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CSS Media Queries

Juhi Sinha
Last Updated: Mar 24, 2023



It would be a very monotonous job for a developer to write different codes for different screen sizes. But we can resolve this problem using CSS media queries. We can write a single code irrespective of the size of the screen. 

In this article, we are going to get a complete guide to CSS media queries. 

So, without any further ado, let’s get started!

Recommended Topic, Difference Between CSS and SCSS

What are CSS Media Queries?


CSS media queries are a CSS feature that allows our web content to adapt to different devices based on screen size, device capabilities, and the user's preferences. 

Media queries help to make a modern responsive design with ease. We can use them to create different styles for different devices. It aids in the responsiveness of the website. 


Different Media Types

The different types of media queries are:

Structure of a Media Query

Here's the general structure of a media query:

@media <media-type> and (media feature) {


  • The @media keyword is also known as  "at-rule.”  We can also ignore the media type and the media feature, so the syntax given below is also a correct media rule:
@media print {

Let’s see an example given below of a media query that will execute only when the screen's width is at least 480px wide:

@media screen and (min-width: 480px) {


  • The example given below is also a valid media query because media-type is optional for use. In this case, we will consider the media type as all:
@media (min-width: 480px) {

Logical Operators

In media queries, there are a few logical operators:

The and Operator

As we have seen earlier, we can use the ‘and’ operator between a media type and media feature. The keyword used for this operator is ‘and.’ We can also connect multiple media.


For example:

@media (min-width: 480px) and (max-width: 700px) {


The above example will be executed if the browser width is between 480 and 700 pixels.

The or Operator

The or operator is represented by a comma (,) or by or keyword. The ‘,’ is an old notation, whereas the ‘or’ keyword is a recent notation. 

For example:
 /* new notation */
@media (min-width: 400px) or (orientation: landscape) {
/* old notation */
@media (min-width: 400px), (orientation: landscape) {


In the above example, the media type is ignored. So it can be applied to all media types. If at least any media feature becomes true, the CSS in the media query will be executed.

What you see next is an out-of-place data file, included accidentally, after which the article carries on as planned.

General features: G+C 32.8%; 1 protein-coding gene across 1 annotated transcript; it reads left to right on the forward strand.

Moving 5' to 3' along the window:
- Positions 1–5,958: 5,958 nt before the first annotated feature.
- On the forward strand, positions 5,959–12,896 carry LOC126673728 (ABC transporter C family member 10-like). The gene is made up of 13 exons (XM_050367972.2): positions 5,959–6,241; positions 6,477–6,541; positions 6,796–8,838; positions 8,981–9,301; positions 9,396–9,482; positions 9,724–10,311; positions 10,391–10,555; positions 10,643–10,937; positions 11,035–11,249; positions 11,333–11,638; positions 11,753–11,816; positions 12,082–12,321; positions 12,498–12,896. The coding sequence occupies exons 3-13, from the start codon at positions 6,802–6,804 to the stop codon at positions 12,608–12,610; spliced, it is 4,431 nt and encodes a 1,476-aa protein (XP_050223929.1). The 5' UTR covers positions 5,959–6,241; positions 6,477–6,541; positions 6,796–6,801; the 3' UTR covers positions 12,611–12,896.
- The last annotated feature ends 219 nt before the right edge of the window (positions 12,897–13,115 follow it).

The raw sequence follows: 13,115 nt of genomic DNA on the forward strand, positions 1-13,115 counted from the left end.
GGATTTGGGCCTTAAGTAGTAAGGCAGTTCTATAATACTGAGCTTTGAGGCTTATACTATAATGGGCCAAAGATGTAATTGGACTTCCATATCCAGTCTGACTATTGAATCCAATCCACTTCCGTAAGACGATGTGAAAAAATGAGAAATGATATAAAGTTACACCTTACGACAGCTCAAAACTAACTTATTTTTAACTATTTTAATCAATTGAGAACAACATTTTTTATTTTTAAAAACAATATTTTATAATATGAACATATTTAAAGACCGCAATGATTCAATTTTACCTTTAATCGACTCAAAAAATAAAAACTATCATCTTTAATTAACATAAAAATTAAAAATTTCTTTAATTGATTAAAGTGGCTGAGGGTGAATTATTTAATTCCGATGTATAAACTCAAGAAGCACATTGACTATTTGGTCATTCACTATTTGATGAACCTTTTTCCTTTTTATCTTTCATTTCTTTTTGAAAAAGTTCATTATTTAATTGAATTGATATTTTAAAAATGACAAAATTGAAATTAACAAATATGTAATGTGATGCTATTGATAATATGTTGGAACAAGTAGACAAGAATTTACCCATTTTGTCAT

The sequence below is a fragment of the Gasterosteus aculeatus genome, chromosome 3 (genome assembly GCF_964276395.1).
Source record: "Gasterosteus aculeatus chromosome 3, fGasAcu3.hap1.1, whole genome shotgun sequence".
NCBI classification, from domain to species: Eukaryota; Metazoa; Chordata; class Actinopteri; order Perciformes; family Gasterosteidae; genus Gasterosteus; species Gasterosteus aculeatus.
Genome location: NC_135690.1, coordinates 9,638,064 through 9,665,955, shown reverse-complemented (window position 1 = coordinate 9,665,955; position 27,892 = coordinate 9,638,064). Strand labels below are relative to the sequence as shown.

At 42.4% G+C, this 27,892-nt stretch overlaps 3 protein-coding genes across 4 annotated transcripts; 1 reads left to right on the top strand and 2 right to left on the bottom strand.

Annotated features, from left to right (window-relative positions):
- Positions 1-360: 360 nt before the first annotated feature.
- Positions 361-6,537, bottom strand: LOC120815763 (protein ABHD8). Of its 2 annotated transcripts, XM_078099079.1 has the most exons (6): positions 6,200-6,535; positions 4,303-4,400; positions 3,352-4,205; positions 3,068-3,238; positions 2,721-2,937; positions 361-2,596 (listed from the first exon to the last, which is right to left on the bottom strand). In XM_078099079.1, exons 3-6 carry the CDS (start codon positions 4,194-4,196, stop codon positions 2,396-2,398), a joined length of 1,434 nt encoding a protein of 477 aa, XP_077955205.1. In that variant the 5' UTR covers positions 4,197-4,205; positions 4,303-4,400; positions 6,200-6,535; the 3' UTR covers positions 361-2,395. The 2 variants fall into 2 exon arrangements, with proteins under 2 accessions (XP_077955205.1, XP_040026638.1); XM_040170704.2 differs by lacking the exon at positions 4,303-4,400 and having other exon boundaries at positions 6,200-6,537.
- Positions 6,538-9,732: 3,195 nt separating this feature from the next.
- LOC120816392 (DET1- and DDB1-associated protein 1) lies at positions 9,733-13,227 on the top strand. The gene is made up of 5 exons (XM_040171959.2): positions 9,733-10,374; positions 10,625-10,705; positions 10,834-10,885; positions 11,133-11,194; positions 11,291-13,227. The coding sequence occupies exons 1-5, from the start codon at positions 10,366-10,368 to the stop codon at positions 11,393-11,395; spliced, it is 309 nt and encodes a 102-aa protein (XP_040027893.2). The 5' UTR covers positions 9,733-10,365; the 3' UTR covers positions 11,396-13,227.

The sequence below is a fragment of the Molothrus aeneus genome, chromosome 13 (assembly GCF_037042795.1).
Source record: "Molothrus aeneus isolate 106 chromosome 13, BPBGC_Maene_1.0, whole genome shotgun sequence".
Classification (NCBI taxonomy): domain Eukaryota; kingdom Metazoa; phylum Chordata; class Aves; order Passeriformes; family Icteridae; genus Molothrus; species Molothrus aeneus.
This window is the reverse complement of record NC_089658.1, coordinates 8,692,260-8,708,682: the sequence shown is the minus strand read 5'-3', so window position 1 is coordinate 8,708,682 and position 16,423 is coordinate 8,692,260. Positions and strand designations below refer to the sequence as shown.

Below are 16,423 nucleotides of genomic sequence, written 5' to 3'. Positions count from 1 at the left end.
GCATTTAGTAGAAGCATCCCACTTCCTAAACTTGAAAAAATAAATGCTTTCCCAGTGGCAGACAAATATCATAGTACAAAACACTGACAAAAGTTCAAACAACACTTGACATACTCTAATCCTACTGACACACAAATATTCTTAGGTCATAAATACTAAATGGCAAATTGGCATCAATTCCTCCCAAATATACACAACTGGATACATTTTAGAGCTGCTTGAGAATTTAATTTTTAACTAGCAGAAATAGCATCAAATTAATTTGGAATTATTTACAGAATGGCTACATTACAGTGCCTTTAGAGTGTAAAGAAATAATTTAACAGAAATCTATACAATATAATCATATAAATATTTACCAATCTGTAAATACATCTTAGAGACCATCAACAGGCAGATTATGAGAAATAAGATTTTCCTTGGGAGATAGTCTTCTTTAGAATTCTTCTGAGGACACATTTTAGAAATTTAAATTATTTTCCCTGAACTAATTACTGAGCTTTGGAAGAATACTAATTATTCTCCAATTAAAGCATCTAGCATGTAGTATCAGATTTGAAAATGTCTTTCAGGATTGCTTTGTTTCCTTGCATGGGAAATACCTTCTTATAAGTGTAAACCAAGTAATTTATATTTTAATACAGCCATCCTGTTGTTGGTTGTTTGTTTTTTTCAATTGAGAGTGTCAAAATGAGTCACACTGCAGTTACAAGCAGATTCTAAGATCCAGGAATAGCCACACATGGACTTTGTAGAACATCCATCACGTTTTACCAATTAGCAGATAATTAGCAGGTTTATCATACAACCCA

The not operator

The not operator is used to negate a media query. The keyword used for this operator is ‘not’. While using a not-operator, we must set a media type like print or screen; otherwise, it will become ‘not all’. Hence, it will not be applied in any media type.


For Example: The query will be applied everywhere except for print media type in the code snippet given below.

@media not print {

Nesting of media queries

We can nest one media query with other media queries as well. Nesting of media queries becomes helpful when we want to write multiple conditions together. We can use and operator to convert several media queries into one media query.

For example:

@media (min-width: 400px) and (max-width: 800px) {
 /*The above code can also be written as*/
@media (min-width: 400px) {
 @media (max-width: 800px) {

Using min and max

In this article, we have seen so many times that various media features have been prefixed with min or max to represent minimum or maximum conditions, respectively. 


In the example below, the body's background is green when the viewport width is wider than 20em and narrower than 40em. If the viewport width does not match the condition, then it will be red.

body {
 background-color: red;

@media (min-width: 20em) and (max-width: 40em) {
 body {
   background-color: green;

Media Query features

Media query features play a significant role in designing. It is essential to use parentheses for surrounding media feature expressions. The different types of media query features are:

  • any-hover
  • aspect-ratio 
  • any-pointer 
  • color 
  • color-index 
  • color-gamut 
  • device-aspect-ratio 
  • device-width 
  • device-height 
  • display-mode 
  • forced-colors 
  • grid 
  • width 
  • height 
  • hover 
  • monochrome 
  • inverted-colors 
  • orientation 
  • overflow-inline 
  • overflow-block 
  • pointer 
  • prefers-color-scheme 
  • prefers-reduced-motion 
  • prefers-contrast 
  • resolution
  • update 
  • scripting


This was a brief introduction to CSS media queries. To get a broad view of this topic, you can refer to the CSS documentation here.

Frequently Asked Question


Q1) Why do we use media queries?

Answer: Media queries are beneficial for making responsive web design. They can also be used to identify whether the user is using a touchscreen or a mouse.


Q2) What is another name for a media query?

Answer: Video Query is another name for media query.


Q3) What is the viewport size?

Answer: The viewport size is the browser window size after removing the size of the scroll bars and toolbars. 


Q4) What is a breakpoint in a media query?

Answer: Every website is viewed on a variety of devices with various screen sizes and resolutions. A website's content responds to these points and adjusts itself to the screen size to display the correct layout, known as a breakpoint in the media query.

Key Takeaways


In this article, we've learned about CSS media queries and their structure in detail.

If you want to learn advanced front-end web development, Coding Ninjas has one of the best courses available, which you can find here


Thank you for reading!


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